To date, solar power has primarily been available to big power plants, individual homes, and business owners. But what about the people who are not utility executives and do not have the money or suitable rooftops? Many people love solar power but may not have any way to get directly involved in it.
Thankfully, that situation is rapidly changing, thanks to the growth of shared solar and community solar.
What is Community Solar?
Community Solar is essentially any solar power installation that shares the energy with more than one property. It instantly connects to a solar farm within the local community without installing solar panels. This accomplishes two things; you can get solar energy without spending any money and getting a guaranteed discount on electric bills. Win-win all round!
Community Solar is a relatively new concept and can also be called:
- Solar Gardens
- Solar Farms
- Community Solar Farms
- Shared Solar Farms
- Roofless Solar
- Shared Solar
- Energy Sharing
- Virtual Net Metering
It has many more aliases, but those are the main ones to remember.
How does Community Solar work?
It may work differently for most places, but the main principle is you can either “purchase” or “lease” community solar from a large number of providers.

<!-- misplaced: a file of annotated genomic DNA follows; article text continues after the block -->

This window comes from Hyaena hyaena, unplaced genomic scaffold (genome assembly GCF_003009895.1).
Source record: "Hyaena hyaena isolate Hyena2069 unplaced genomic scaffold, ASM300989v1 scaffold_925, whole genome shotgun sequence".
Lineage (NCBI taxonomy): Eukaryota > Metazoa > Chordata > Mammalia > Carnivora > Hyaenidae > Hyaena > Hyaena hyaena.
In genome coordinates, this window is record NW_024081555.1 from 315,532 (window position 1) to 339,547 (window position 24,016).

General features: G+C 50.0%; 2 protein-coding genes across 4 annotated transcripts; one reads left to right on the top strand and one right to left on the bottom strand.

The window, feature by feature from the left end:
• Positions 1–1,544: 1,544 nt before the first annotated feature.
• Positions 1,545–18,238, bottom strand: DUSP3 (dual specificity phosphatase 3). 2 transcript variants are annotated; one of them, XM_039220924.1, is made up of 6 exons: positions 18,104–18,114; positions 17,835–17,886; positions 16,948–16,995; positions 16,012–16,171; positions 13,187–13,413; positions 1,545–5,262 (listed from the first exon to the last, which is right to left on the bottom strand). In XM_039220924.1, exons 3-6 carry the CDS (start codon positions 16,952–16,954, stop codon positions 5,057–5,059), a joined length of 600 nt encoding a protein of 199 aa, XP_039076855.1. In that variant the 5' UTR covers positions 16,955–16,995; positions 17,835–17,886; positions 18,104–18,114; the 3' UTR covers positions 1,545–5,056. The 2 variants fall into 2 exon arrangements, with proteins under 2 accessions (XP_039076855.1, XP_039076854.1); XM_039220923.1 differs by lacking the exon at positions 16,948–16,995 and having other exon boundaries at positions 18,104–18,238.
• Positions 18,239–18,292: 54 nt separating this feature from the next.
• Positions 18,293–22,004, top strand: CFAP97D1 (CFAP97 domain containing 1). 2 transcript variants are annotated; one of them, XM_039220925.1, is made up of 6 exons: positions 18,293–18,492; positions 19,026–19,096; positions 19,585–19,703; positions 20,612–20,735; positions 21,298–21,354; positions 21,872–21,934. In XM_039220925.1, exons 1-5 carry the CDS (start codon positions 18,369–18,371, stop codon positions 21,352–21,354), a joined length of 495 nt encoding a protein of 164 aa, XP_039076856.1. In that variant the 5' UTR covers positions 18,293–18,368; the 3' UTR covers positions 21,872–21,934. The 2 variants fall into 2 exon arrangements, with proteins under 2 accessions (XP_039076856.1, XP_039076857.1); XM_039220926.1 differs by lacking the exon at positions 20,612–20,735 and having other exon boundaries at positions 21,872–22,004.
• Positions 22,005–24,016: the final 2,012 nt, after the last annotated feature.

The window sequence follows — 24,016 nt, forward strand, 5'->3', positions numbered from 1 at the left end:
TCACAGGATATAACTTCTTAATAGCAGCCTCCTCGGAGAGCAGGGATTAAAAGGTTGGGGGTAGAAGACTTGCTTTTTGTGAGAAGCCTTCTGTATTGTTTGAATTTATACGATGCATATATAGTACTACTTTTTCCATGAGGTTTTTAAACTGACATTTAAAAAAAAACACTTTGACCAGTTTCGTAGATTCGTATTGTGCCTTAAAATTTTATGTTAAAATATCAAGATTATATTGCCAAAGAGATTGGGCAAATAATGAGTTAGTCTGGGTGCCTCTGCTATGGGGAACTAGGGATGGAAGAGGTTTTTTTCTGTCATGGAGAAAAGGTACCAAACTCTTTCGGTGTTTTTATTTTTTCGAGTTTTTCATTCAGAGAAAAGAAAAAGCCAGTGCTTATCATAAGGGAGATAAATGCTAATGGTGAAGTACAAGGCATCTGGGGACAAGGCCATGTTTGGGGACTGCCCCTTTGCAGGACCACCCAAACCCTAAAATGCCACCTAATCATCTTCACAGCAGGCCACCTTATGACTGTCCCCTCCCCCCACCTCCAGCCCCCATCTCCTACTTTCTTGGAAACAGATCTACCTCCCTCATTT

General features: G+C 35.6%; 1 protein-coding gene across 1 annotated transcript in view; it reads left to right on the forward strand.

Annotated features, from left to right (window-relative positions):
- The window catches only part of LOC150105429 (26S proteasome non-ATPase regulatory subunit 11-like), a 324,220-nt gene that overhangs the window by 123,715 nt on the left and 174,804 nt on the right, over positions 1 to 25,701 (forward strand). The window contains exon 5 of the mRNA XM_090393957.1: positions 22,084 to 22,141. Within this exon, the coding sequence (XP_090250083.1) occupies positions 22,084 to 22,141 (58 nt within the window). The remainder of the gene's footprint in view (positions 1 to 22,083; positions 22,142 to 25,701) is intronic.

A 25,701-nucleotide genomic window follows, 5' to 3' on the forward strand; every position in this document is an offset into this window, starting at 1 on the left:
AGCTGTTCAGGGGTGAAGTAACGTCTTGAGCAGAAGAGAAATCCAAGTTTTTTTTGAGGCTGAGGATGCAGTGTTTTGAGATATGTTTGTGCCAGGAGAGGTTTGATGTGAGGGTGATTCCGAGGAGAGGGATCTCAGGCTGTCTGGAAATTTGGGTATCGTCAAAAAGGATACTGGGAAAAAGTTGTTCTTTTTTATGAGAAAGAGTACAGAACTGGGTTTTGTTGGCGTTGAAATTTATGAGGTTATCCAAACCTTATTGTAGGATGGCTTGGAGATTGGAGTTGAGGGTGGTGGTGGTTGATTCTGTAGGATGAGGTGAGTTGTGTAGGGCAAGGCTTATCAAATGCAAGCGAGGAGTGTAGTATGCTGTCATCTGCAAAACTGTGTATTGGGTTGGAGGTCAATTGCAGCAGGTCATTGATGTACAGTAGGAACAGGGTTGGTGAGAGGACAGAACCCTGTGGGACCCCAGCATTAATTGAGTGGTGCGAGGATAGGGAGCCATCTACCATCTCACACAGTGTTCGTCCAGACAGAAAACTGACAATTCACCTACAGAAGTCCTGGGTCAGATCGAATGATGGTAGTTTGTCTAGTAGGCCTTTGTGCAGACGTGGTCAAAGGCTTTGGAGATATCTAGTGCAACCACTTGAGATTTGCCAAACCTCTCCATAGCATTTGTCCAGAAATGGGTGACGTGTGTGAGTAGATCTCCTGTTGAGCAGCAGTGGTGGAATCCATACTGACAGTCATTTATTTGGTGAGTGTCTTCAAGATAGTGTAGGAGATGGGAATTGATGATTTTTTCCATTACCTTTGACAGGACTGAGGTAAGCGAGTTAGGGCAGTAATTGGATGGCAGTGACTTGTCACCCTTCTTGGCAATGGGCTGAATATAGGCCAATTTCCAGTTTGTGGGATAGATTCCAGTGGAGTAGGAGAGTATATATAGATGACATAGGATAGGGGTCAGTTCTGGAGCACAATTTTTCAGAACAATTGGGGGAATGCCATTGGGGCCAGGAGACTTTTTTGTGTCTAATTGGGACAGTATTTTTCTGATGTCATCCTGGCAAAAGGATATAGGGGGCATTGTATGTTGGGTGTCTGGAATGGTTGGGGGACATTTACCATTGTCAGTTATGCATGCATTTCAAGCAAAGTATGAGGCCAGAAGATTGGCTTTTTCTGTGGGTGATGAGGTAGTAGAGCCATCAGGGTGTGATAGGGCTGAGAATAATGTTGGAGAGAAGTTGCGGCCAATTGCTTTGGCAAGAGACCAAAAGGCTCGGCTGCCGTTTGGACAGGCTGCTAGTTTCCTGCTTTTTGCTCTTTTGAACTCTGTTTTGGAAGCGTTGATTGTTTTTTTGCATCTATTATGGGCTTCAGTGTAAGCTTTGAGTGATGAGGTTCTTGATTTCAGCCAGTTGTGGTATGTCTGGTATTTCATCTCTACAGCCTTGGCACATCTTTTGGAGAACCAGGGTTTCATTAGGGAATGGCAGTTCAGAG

In a lease, community solar providers can “rent” out their electricity to you, similarly to how utility companies have been doing. The difference is that you know that electricity from a community solar farm was provided without carbon emissions from traditional utility energy. Some communities may pay a premium for this privilege.
On the other hand, some private development makes it possible to actually “purchase” a part of a community solar farm, even if you don’t see the site in person. You can virtually substitute the energy from the solar provider with your current power, making it possible to go green without modifying your home or property.
Purchasing a piece of a community solar garden will almost save you more on the cost of electricity than a similar lease of the use of traditional utility energy. However, short-term leases are great ways to buy specific amounts of green energy without being tied down to a significant asset.
Financial Benefits of Community Solar
Thanks to Virtual Net Metering, households or businesses can receive the net metering credits associated with a renewable energy project installed at a remote location. These credits are worth as much or close to as much as one would pay for electricity from their utility. For example, every unity of electricity generated by the community solar farm will effectively reduce the participant’s power bill either as a one-for-one kilowatt-hour basis or as a monetary credit.
Is Community Solar worth it?
In short, yes, community solar is full of benefits. As well as generating electricity that helps the environment clean energy, it also allows home and business owners to save on electricity costs. Over time, as the market matures and the popularity of shared solar spreads, owning some solar power of your own will become routine. The administrative aspects will be more accessible to adapt to local circumstances, and the growth will accelerate. Share solar is heading for a boom!